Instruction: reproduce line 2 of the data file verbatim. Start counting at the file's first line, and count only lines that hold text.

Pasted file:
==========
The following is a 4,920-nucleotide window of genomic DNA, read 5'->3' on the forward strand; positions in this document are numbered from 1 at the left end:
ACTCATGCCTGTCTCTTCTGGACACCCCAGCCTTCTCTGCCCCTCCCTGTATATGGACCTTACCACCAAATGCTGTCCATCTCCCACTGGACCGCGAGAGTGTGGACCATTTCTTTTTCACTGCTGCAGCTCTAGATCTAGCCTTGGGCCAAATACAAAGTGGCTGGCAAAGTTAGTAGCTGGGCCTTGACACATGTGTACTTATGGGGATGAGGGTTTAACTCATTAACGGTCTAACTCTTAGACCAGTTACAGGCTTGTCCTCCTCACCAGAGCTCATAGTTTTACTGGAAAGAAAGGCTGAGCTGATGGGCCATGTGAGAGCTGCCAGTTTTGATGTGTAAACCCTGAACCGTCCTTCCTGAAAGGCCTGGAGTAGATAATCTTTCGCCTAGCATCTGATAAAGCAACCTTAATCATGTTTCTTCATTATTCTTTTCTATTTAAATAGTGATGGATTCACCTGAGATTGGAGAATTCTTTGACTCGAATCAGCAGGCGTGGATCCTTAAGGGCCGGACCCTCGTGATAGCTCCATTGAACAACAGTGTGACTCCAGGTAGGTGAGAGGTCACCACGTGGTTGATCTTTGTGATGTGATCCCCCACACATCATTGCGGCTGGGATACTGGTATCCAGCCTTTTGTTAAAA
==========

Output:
ACTCATGCCTGTCTCTTCTGGACACCCCAGCCTTCTCTGCCCCTCCCTGTATATGGACCTTACCACCAAATGCTGTCCATCTCCCACTGGACCGCGAGAGTGTGGACCATTTCTTTTTCACTGCTGCAGCTCTAGATCTAGCCTTGGGCCAAATACAAAGTGGCTGGCAAAGTTAGTAGCTGGGCCTTGACACATGTGTACTTATGGGGATGAGGGTTTAACTCATTAACGGTCTAACTCTTAGACCAGTTACAGGCTTGTCCTCCTCACCAGAGCTCATAGTTTTACTGGAAAGAAAGGCTGAGCTGATGGGCCATGTGAGAGCTGCCAGTTTTGATGTGTAAACCCTGAACCGTCCTTCCTGAAAGGCCTGGAGTAGATAATCTTTCGCCTAGCATCTGATAAAGCAACCTTAATCATGTTTCTTCATTATTCTTTTCTATTTAAATAGTGATGGATTCACCTGAGATTGGAGAATTCTTTGACTCGAATCAGCAGGCGTGGATCCTTAAGGGCCGGACCCTCGTGATAGCTCCATTGAACAACAGTGTGACTCCAGGTAGGTGAGAGGTCACCACGTGGTTGATCTTTGTGATGTGATCCCCCACACATCATTGCGGCTGGGATACTGGTATCCAGCCTTTTGTTAAAA